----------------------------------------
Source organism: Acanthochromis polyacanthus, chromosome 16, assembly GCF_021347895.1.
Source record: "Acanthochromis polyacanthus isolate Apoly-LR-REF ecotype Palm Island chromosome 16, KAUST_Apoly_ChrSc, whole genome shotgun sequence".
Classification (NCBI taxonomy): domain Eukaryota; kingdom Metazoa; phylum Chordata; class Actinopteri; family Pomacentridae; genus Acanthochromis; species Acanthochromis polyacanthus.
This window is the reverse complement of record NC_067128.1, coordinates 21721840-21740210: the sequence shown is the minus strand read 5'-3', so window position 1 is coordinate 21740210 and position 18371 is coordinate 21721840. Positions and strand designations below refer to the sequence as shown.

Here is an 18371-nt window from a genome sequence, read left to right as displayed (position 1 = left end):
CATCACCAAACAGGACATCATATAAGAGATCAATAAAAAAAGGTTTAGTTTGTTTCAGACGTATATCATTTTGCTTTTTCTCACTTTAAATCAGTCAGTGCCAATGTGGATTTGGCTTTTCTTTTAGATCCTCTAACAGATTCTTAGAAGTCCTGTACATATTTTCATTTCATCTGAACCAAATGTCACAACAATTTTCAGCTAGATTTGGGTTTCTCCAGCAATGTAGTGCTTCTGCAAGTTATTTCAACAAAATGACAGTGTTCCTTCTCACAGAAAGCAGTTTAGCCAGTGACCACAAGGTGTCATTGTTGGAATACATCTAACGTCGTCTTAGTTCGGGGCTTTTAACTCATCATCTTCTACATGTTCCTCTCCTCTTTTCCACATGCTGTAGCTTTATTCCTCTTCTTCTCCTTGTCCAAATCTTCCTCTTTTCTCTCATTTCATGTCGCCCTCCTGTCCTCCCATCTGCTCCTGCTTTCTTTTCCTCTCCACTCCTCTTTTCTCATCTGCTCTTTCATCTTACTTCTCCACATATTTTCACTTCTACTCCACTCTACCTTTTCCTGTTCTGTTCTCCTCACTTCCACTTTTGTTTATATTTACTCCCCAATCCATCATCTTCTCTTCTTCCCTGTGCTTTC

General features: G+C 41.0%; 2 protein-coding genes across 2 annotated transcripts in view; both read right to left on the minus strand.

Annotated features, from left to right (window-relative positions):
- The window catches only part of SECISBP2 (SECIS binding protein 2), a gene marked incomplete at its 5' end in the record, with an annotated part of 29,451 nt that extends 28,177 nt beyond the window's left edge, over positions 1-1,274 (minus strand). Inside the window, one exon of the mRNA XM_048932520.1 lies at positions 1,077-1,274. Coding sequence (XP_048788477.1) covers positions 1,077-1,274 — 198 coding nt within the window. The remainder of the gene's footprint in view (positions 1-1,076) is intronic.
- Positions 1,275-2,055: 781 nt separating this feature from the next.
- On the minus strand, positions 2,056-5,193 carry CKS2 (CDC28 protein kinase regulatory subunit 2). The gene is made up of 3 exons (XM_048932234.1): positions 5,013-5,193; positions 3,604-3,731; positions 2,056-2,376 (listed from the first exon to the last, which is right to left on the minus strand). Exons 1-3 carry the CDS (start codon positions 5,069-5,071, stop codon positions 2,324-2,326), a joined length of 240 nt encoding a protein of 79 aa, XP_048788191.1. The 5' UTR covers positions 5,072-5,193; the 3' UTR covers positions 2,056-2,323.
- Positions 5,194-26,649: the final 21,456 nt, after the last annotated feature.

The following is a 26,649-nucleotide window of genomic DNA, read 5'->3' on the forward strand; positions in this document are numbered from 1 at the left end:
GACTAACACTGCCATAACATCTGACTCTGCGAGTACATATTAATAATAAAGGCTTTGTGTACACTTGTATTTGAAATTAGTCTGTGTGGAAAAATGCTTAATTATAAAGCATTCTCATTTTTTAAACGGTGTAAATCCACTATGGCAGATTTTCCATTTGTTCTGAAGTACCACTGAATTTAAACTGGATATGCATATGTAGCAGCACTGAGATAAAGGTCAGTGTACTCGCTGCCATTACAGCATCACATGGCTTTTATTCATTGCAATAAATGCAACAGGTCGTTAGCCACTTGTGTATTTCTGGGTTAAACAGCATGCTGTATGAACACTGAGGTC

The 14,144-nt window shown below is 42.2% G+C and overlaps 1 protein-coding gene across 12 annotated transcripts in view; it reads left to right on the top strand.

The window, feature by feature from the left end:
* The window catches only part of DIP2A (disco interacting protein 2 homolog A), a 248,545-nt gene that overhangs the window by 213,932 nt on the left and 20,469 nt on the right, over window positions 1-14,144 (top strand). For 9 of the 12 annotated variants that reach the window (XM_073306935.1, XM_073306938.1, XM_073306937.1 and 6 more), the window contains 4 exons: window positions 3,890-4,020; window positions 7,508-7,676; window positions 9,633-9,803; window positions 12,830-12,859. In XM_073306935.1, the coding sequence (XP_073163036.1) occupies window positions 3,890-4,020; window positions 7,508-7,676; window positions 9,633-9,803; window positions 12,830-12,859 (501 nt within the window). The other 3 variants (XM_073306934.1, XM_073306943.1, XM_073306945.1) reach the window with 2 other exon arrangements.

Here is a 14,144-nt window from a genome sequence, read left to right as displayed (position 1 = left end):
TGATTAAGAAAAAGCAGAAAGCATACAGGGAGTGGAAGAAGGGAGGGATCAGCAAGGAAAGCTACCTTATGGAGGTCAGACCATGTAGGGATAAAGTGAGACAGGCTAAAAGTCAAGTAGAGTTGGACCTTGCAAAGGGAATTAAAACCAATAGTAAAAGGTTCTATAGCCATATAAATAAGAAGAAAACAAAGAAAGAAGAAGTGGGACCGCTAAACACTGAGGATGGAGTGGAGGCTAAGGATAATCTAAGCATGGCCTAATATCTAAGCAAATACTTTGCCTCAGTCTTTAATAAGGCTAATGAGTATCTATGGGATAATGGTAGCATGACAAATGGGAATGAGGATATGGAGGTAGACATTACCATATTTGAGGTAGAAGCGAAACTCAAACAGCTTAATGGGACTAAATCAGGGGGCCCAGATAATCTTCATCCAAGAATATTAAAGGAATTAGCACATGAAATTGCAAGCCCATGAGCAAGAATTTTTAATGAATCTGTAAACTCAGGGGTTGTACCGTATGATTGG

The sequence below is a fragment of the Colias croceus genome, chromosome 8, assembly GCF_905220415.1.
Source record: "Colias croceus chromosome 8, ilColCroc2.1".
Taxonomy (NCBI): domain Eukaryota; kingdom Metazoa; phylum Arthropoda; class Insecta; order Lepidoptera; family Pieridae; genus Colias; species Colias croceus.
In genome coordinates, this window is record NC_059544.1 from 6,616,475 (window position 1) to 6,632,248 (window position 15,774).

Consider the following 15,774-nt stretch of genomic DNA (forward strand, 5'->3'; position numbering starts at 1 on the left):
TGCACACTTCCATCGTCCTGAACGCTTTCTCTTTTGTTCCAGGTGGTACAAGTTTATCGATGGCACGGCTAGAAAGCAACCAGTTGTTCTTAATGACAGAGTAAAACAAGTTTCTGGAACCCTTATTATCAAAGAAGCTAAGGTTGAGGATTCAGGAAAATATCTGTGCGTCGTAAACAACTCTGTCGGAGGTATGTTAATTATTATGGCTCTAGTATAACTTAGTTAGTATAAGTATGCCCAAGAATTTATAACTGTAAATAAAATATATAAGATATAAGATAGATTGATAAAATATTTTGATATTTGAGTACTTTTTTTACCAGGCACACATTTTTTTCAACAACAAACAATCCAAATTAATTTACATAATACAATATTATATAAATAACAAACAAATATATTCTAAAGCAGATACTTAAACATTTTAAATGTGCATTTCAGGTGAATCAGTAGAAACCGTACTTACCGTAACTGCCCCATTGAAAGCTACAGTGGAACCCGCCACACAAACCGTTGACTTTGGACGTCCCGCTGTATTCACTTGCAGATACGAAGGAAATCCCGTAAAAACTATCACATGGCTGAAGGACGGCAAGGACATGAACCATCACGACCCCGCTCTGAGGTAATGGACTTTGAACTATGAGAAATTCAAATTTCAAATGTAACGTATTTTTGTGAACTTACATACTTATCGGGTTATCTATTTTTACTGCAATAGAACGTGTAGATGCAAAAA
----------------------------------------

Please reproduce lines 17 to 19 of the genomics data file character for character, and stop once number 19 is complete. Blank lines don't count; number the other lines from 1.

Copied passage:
* The window catches only part of DIP2A (disco interacting protein 2 homolog A), a 248,545-nt gene that overhangs the window by 213,932 nt on the left and 20,469 nt on the right, over window positions 1-14,144 (top strand). For 9 of the 12 annotated variants that reach the window (XM_073306935.1, XM_073306938.1, XM_073306937.1 and 6 more), the window contains 4 exons: window positions 3,890-4,020; window positions 7,508-7,676; window positions 9,633-9,803; window positions 12,830-12,859. In XM_073306935.1, the coding sequence (XP_073163036.1) occupies window positions 3,890-4,020; window positions 7,508-7,676; window positions 9,633-9,803; window positions 12,830-12,859 (501 nt within the window). The other 3 variants (XM_073306934.1, XM_073306943.1, XM_073306945.1) reach the window with 2 other exon arrangements.

Here is a 14,144-nt window from a genome sequence, read left to right as displayed (position 1 = left end):
TGATTAAGAAAAAGCAGAAAGCATACAGGGAGTGGAAGAAGGGAGGGATCAGCAAGGAAAGCTACCTTATGGAGGTCAGACCATGTAGGGATAAAGTGAGACAGGCTAAAAGTCAAGTAGAGTTGGACCTTGCAAAGGGAATTAAAACCAATAGTAAAAGGTTCTATAGCCATATAAATAAGAAGAAAACAAAGAAAGAAGAAGTGGGACCGCTAAACACTGAGGATGGAGTGGAGGCTAAGGATAATCTAAGCATGGCCTAATATCTAAGCAAATACTTTGCCTCAGTCTTTAATAAGGCTAATGAGTATCTATGGGATAATGGTAGCATGACAAATGGGAATGAGGATATGGAGGTAGACATTACCATATTTGAGGTAGAAGCGAAACTCAAACAGCTTAATGGGACTAAATCAGGGGGCCCAGATAATCTTCATCCAAGAATATTAAAGGAATTAGCACATGAAATTGCAAGCCCATGAGCAAGAATTTTTAATGAATCTGTAAACTCAGGGGTTGTACCGTATGATTGG